Whitney Houston died a tragic death. She began her career in Gospel. It was Roberta Flack’s, not Houston’s song, but one might suspect that near the end of her dramatic life, the lyrics “killing me softly with his song” were perhaps filled with deep meaning for Whitney.
11,582,041 YouTube views – published Mar 16, 2016.
When a company is a subsidiary of the Berkshire Hathaway conglomerate, there is not much they are unable to afford, so long as it makes good business sense.
Need great marketing? Berkshire can provide the capital needed. Research? Warren Buffett led Berkshire has personal connections with the Urban Institute, along with other nonprofits. What they may not want to pay for directly – for whatever reason – they can hire done in the way of consumer or other research.
One could go on, but the point is simple.
During well-documented affordable housing crisis in the U.S., how is it possible that the most proven solution known in the U.S. is languishing? How is it that Buffett and Berkshire would allow Clayton Homes to be in the manufactured home industry that 2 decades ago was doing 4 times the level of sales that it is today? How is it possible that once more, for the last 6 months, the industry’s sales are shrinking during an affordable housing crisis?
The Investigators Question – Cui Bono?
The Latin phrase ‘cui bono‘ is a question that means, ‘who stands or stood to benefit?’ If one is looking for a criminal or a motive for an action, the question cui bono – who benefited – helps narrow down the suspects.
Clayton Homes and their allies demonstrably dominate the Manufactured Housing Institute (MHI). They and a handful are what MHI award winner Marty Lavin, JD, called “big boy” firms that arguably rule the Arlington, VA based MHI roost.
The latest new manufactured home production and shipments data is out for February 2019. It’s sobering. Yet, when MHI put out its latest missive to their members yesterday, there was no mention of the roughly half-year downturn in production and shipments of new HUD Code manufactured homes.
Instead, in an “MHI Update” there is blather about other topics, including the theme for their upcoming Congress and Expo, “Let’s Keep Building.”
The irony and hypocrisy are so thick, a good steak knife and fork are needed. But it’s part of their purported M.O., to borrow from the song lyrics, of “killing me [or thee] softly.” Happy. Upbeat. All is well. New research…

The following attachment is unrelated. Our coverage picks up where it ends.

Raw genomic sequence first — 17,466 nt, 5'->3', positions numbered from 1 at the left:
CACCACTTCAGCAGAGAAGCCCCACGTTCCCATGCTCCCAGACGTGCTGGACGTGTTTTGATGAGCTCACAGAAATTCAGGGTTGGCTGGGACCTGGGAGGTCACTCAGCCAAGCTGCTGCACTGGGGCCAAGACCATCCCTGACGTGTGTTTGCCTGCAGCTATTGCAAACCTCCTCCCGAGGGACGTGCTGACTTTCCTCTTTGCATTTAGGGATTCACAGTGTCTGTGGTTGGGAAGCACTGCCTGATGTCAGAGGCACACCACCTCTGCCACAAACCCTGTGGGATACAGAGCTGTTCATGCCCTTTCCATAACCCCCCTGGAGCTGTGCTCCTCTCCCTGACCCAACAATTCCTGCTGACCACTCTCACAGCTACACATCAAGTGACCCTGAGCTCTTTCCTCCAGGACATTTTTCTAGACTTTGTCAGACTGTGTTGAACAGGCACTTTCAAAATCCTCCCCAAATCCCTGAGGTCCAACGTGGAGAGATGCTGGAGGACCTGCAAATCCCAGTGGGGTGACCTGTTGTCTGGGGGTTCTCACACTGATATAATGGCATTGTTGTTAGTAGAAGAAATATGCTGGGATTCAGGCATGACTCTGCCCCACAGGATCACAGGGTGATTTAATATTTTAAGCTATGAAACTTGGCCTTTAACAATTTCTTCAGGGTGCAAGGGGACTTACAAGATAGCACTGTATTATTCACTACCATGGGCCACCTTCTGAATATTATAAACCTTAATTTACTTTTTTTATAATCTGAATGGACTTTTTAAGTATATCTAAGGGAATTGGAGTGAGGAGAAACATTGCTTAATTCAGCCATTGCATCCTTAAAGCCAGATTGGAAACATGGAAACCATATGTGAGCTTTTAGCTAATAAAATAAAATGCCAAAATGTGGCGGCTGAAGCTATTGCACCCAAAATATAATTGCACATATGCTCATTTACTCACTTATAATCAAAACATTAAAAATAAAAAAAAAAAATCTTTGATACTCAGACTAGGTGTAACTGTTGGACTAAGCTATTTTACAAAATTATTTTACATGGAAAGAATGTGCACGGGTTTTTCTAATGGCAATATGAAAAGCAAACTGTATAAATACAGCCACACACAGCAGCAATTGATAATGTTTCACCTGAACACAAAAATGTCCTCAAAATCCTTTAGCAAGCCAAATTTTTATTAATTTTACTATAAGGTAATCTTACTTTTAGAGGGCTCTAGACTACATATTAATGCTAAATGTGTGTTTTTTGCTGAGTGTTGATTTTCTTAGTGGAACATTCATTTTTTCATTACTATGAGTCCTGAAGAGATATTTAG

If MHI is doing it, then the big boys must want it done that way, right?
Please try to explain the logic of allowing federally regulated HUD Code manufactured homes to languish during an affordable housing crisis? Who benefits? How did or do they benefit?
The answer we’ve logically deduced at MHProNews is as sobering as the latest shrinking production data.
For newcomers, Berkshire is based in Omaha, Clayton and their affiliated lenders are in metro Knoxville, and we’ve noted earlier that MHI’s office is in Arlington, VA.
That said, as was noted in Soheyla’s market report feature on 4.3.2019, the question was asked. How does one of explain the manufactured home industry’s poor performance since 2003?
“There are only a few possible logical options.
- The Omaha-Knoxville-Arlington (OKA) axis and their allies are incompetent. They don’t know how to sell affordable manufactured homes during an affordable housing crisis.
- The OKA axis are posturing efforts to address concerns that for whatever reasons are not working. This is what MHARR called the “Illusion of Motion.”
- The Omaha-Knoxville-Arlington axis have a plan, and they are acting upon it. That plan does not short term include short term steps that will fix the headwinds that are buffeting manufactured housing.”
We respect the intelligence of Kevin Clayton, Tim Williams, Tom Hodges, Rick Robinson, and others in the mix noted above. They are smart, successful professionals. So, one may logically deduce that the OKA axis must for some reason want or accepts these historically low levels of production and sales.
If so, why? Cui bono? Who benefits from it?